Sunday, January 4, 2009

Shelf Life

86. Shelf Life

I have, on several occasions, made it clear how grateful I am not to be selling either bananas or paper products. My loss from spoilage is low. I need not fear an unexpected rain shower. And my pots enjoy every prospect of enduring for centuries. In the parlance of retail, pottery has good shelf life. Handmade pots do have a shelf life, though, and it can be important for a potter to understand the aging process of inventory.
“Fresh” pots, of course, are those just out of the glaze kiln, preferably of a new design. You’ve never really seen them before, whatever you thought they might look like, and your excitement about them is contagious. The “fresh” pot is often the easiest to sell and many notable potters have harnessed this advantage by hosting “Kiln Opening” sales.
A variety of systems are used for this but the principles are generally the same. By whatever means, potential customers are notified that the sale will take place on a given morning at the potter’s studio. The crowd, including the early birds, are made to wait while the pots are removed from the kiln, organized on tables or the lawn, and priced. Here the artist may remove some pieces as being too good to sell and shift others to a seconds area. When all is ready the crowd is released. Sometimes each patron is limited to one initial purchase to allow everyone the opportunity to come away with something. Eventually, the potter runs out of either pots or patrons. It’s a brilliant system, if a bit hectic, and it’s much simpler than boxing pots for transport to other venues.
Most pottery, however, has to wait a little while before being sold. That’s quite all right since they don’t go bad. They can, on the other hand, go stale.
A “stale” pot is generally one that you have packed and re-packed for too many Fairs. Usually, they’re the oddballs, the ones that don’t blend in with your regular inventory. Maybe it’s been priced wrong. Maybe it’s been seen by the wrong people. Maybe it stinks. Maybe it’s just unusual.
The danger with an old oddball, whether you’ve left it in a gallery or continue to drag it to Fair after Fair, is that customers may recognize it as old and unloved and lower their opinion of you as an artist for continuing to drag it around.
In my own case, I increase the risk of this by signing and dating all of my pieces. A piece with last year’s date on it may be perfectly understandable, particularly in the first half of the new year, but a pot two or three years old will draw questions. Perhaps rather than field those questions you would prefer to give the pot away or make it one of the pots you use at home?
Work in galleries is a little less date sensitive but galleries need fresh work, too. Every gallery has return customers and the gallery wants those customers to be excited by works that weren’t there during the last visit, particularly new work by familiar well-loved artists.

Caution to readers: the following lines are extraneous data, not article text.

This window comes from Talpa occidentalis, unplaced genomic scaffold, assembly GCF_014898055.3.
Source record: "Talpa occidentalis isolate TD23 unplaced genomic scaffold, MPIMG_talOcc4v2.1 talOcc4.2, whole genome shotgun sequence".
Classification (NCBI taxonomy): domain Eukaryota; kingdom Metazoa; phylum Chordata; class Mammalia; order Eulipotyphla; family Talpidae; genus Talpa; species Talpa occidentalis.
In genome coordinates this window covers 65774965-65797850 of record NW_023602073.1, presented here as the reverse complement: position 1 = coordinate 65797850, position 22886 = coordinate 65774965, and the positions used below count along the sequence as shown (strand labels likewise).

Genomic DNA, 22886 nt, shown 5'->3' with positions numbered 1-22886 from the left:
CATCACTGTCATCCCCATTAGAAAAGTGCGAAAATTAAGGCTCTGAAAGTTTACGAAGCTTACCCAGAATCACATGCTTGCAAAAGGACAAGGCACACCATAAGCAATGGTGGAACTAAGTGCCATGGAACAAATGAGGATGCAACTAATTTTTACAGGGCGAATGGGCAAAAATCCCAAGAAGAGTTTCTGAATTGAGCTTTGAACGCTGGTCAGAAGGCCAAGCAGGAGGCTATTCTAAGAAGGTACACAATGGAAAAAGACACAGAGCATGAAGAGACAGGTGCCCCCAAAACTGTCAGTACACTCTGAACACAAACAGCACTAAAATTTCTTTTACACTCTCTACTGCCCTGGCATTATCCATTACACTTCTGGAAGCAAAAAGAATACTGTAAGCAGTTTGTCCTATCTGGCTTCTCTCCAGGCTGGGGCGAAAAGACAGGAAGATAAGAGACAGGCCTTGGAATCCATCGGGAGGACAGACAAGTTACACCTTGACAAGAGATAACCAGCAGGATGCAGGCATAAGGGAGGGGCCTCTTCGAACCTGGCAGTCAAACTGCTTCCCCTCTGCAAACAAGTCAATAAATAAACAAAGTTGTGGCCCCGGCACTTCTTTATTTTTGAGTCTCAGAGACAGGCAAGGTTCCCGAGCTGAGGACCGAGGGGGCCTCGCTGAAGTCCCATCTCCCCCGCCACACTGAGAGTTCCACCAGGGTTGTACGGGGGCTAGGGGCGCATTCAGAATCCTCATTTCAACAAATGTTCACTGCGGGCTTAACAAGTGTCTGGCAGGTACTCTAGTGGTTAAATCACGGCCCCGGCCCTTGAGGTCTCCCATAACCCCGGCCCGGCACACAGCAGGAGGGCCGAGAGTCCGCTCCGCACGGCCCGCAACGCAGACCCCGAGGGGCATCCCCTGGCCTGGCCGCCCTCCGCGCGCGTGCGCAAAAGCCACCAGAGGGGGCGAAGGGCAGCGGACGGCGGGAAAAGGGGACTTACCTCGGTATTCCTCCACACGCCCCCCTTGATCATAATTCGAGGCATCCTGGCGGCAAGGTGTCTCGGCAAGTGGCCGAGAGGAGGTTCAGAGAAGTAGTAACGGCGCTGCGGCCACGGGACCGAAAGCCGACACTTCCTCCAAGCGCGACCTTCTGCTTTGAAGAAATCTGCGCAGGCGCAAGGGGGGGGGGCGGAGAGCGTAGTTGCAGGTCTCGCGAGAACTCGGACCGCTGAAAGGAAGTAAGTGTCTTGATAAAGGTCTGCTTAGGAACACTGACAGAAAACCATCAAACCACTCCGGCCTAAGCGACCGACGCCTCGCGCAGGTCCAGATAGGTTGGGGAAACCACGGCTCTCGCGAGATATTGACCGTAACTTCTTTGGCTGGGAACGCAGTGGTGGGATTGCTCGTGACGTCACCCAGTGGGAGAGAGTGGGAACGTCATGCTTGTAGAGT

This can be tricky for the artist who is tempted to shift unsold work from location to location so that it always seems new in its current location. You shouldn’t forget that work is in a gallery precisely so that customers can return to it over and over again, gradually deciding to spend the money to buy it. Moving it because you feared it had gone stale might be a mistake if there was a customer whose interest in it had been slowly ripening.
Talk to your gallery staff. They want to sell your work and they know who their customers are. If they want to establish a reputation as a place where work doesn’t linger they’ll tell you.
Some pieces just take time to sell. I’ve seen wonderful oddball pieces go unnoticed and unloved for months, even years. And then, for no predictable reason, a customer will come into the booth looking at nothing else but the oddball. They simply must own it and by then I’ve probably made the mistake of lowering the price.
Art is not ‘one size fits all’. Sometimes you just have to be patient to match the object with its owner.
I should add, in closing, that there is a segment of potters for whom ‘dated’ work is not a problem. These are the people for whom ceramics is largely just a manufacturing business. It is quite possible to make a living producing the same pots, year in and year out, without noticeable stylistic changes over the course of decades. Shapes, glazes, and decorations are all problems that have been solved to the satisfaction of the potter and the potter’s challenges have been reduced to production and sales. For them, a ten year old pot looks the same as a ten day old pot.
It’s easy to criticize such potters for no longer having any ‘fresh’ work but such pots are much more convenient for the customer who bought place settings ten or twelve years ago and needs to replace a few broken pieces today. Who’s to say that mastery lies in innovation rather than consistency? When is a craftsmanship devoted solely to the pursuit of novelty unworthy of praise?
Craft or Art? Now there’s a stale subject!

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